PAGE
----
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THE BIG BEND SENTINEL – “JOURNEY INTO GRASSLANDS” BY PILAR PEDERSEN

CLO’s work has been highlighted in Pilar Pedersen‘s 2017 article ‘Journey into grasslands’. The article was published in the Texan newspaper The Big Bend Sentinel.

 

Extract:  Since first experiencing open prairie as a young adult, I have been captivated by grasslands. Hearing about people in country like ours who were making inroads into restoration of watersheds and grasslands, preserving ranching heritage, and bringing diverse groups together to accomplish these goals pulled on me like a magnet. So, in early December a friend and I traveled from Alabama and West Texas, respectively, to the area bridging Arizona and Sonora, Mexico to learn from folks who are pioneering some remarkable changes.

Ana Valer Clark had no idea she’d be leaving Manhattan in 1981 when she submitted a very low bid on a worn-out ranch in the Chiricahua Mountains of southeastern Arizona. Thirty five years later, this sprightly 76-year-old woman is effusive about her work, modest about her accomplishments, and was a captivating host. We spent three nights as her guest.

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EDIBLE BAJA ARIZONA – “A TALE OF TWO WALLS” BY TODD MILLER

EDIBLE BAJA ARIZONA – “A TALE OF TWO WALLS” BY TODD MILLER

CLO’s work has been highlighted in ‘s 2017 article ‘A Tale of Two Walls’. The article was published in the magazine Edible Baja Arizona.

 

Extract: The U.S. Border Patrol agent was positioned behind a rust-colored vehicle barrier, on the other side of the international boundary line. He stopped when he saw me, bent down and taking a picture of grass. I was examining a tuft of sacaton, one of the several varieties of native grasses brought back to life by one of the largest ecological restoration projects on the U.S.-Mexico border, at the San Bernardino Ranch, located about 12 miles east of Agua Prieta/Douglas.

Juan Manuel Perez, dressed in jeans and a white cowboy hat, wasn’t fazed. Perez, who is originally from Chihuahua, is the foreman of the organization Cuenca Los Ojos (CLO) and in charge of 45,000 acres of restoration projects spread throughout the region. We walked away from the vehicle and into a nearby wash, called Silver Creek, where Perez showed me what was at the heart of Cuenca Los Ojos (which means “watershed of springs” in English) restoration on San Bernardino: an ancient technique of strategically piling rocks to slow down the flow of water across land. After years of mechanized farming, cattle production, and now drought, this once parched and barren landscape could begin to drink again—could again absorb this precious water.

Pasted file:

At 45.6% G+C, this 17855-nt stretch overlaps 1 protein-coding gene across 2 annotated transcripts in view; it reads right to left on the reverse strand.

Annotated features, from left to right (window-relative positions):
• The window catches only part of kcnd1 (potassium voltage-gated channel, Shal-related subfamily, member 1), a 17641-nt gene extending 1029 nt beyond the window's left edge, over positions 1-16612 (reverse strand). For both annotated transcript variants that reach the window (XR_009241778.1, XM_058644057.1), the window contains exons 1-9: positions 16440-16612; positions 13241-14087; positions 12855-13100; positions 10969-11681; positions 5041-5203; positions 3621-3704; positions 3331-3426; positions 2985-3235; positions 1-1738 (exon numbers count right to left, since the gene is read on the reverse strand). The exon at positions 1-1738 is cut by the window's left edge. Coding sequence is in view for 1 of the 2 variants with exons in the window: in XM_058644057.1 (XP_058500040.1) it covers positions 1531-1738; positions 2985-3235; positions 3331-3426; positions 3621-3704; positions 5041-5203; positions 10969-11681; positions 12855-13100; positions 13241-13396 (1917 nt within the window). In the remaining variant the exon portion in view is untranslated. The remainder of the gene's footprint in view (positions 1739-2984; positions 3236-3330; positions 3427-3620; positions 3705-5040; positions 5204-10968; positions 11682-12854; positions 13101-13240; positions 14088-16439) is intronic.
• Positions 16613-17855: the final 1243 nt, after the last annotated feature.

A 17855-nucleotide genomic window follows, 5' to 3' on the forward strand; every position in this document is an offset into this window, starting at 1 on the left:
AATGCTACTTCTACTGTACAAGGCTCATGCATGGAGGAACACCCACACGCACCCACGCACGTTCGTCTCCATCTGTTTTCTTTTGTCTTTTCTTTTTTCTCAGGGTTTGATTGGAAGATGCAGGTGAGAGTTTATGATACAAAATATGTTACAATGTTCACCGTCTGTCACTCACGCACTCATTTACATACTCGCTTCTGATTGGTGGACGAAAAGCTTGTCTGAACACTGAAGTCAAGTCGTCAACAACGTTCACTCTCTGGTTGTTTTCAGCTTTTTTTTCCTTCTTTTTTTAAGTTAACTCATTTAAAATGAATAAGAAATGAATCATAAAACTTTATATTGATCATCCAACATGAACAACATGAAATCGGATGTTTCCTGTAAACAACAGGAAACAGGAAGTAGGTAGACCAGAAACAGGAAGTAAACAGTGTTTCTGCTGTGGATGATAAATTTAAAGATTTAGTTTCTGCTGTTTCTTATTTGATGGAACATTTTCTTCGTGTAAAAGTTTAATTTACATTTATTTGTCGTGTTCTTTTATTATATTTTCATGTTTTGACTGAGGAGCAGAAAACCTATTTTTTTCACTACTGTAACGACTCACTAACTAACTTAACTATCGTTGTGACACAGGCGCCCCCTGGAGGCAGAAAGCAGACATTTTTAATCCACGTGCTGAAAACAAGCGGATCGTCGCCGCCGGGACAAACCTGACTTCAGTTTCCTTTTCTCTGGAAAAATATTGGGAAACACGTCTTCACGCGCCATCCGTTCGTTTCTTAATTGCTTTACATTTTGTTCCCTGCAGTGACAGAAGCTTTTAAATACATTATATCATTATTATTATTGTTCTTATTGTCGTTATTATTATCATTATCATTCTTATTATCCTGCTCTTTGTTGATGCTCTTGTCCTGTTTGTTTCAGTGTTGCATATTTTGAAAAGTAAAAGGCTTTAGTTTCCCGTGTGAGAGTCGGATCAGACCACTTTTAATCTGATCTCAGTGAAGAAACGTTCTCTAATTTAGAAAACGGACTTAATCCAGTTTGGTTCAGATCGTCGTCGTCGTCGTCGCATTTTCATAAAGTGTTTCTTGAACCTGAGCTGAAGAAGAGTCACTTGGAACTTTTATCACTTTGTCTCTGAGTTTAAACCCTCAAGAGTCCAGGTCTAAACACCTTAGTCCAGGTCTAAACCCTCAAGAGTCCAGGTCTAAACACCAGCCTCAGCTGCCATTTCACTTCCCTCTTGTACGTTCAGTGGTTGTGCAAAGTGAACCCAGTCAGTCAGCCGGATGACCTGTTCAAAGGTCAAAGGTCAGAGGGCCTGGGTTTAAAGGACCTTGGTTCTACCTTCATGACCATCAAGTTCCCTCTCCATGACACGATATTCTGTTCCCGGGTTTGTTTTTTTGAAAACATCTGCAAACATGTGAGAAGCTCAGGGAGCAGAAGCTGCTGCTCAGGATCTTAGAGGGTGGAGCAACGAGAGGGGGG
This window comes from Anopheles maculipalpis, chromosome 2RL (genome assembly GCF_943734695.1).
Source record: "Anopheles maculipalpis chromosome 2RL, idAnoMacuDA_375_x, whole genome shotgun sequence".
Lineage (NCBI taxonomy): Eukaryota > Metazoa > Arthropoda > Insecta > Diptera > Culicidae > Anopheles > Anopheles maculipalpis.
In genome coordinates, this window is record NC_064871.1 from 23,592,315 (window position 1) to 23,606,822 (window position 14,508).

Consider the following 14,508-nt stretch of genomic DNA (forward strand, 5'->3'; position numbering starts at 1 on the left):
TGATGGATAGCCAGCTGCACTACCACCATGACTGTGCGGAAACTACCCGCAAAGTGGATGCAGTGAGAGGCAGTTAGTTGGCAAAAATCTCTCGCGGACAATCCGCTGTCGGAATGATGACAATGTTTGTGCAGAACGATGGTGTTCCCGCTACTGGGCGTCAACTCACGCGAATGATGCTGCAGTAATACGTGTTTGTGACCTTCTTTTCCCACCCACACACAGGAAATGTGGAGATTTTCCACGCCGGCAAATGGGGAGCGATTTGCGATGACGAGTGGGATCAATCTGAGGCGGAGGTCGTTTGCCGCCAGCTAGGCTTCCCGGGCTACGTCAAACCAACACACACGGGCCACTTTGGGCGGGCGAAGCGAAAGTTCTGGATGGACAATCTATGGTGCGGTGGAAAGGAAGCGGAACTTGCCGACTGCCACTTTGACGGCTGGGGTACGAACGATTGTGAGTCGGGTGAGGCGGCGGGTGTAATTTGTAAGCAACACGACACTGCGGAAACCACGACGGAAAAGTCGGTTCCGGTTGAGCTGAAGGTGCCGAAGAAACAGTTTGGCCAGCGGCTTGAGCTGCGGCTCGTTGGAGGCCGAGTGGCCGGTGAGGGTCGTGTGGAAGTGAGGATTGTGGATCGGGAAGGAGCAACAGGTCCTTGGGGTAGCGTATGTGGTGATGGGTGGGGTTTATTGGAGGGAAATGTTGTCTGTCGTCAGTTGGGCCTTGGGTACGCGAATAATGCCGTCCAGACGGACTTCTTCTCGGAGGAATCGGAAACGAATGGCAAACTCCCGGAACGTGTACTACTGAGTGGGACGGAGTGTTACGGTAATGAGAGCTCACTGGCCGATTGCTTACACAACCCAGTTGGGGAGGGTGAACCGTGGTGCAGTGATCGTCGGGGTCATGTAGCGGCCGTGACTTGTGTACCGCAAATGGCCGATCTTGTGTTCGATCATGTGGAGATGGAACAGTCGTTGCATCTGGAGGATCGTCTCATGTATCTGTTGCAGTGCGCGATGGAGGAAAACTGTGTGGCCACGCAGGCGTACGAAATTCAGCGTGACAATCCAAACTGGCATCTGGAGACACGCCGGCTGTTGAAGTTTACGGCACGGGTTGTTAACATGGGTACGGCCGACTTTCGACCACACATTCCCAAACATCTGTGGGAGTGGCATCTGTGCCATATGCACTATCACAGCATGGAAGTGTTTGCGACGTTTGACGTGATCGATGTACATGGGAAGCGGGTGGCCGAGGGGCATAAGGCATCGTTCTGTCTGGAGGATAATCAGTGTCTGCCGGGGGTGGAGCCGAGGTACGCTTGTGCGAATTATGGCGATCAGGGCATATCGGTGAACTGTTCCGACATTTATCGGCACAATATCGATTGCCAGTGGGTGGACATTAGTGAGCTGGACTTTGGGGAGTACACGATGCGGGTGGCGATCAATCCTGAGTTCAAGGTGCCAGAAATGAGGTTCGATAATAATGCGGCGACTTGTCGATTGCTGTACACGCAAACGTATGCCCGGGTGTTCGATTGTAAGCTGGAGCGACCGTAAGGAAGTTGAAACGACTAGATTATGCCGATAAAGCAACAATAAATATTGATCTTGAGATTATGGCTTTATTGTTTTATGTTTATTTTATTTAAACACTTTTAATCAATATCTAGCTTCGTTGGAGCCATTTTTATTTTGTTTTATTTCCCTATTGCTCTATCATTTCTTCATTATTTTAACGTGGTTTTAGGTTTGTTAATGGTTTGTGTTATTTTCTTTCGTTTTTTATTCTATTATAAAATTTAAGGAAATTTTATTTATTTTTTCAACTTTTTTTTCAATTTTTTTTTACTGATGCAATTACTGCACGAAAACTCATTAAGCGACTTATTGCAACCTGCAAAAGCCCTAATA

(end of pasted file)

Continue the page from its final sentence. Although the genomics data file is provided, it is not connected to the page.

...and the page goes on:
Since the 1990s, the restoration project has embedded galvanized wire cages, called gabions, on the banks and beds of washes. These gabions are filled to the brim with rocks and go as far as 18 feet deep into the ground. At first glance, they have the striking appearance of an intricate stone wall, a contrast to the border barrier just 100 yards away. But instead of keeping people out, they were built to be sponges shaped to the contour of the stream bed and riverbank, slowing the water and replenishing the soil with life. Before they were built, rushing water from monsoon storms would take topsoil and leave cutting erosion. Now, there is water year-round.

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THE NATURE CONSERVANCY BLOG – “THE RIVER GERONIMO KNEW” BY TANNA KAPEL

THE NATURE CONSERVANCY BLOG – “THE RIVER GERONIMO KNEW” BY TANNA KAPEL

CLO’s work has been highlighted in Tanna Kapel‘s 2014 article The River Geronimo Knew. The article was published in The Nature Conservancy Blog

 

Extract: Not all is doom and gloom on the Arizona-Mexico border. There’s a place where tranquility reigns, where ruddy ducks and great blue herons share reflective waters, where pools harbor leopard frogs and native Yaqui fish. Tall cottonwoods and dense thickets of willow provide nesting sites for raptors and migrating birds, and cover for bobcats, Gila monsters and other wildlife.

It’s hard to believe that only a decade ago, this wetland oasis did not exist. Back then, the river system of the San Bernardino Valley, which straddles the border east of Douglas, Arizona, was on life support. The Rio San Bernardino, which coursed south into Mexico, had become a barren, sandy channel with almost no perennial plants. Cottonwood and willow trees were scarce, as were shallow pools lined with cattails and bulrushes.

The wetland cienega that once existed here had been wiped out, its water drained by a 15-foot-deep gully that cut through the valley. “There were no trees, just lots of gullies. And the soil was like cement,” recalls Valer Austin, describing the mostly dry river running through the ranch that she and husband Joe purchased in Sonora in 1989.

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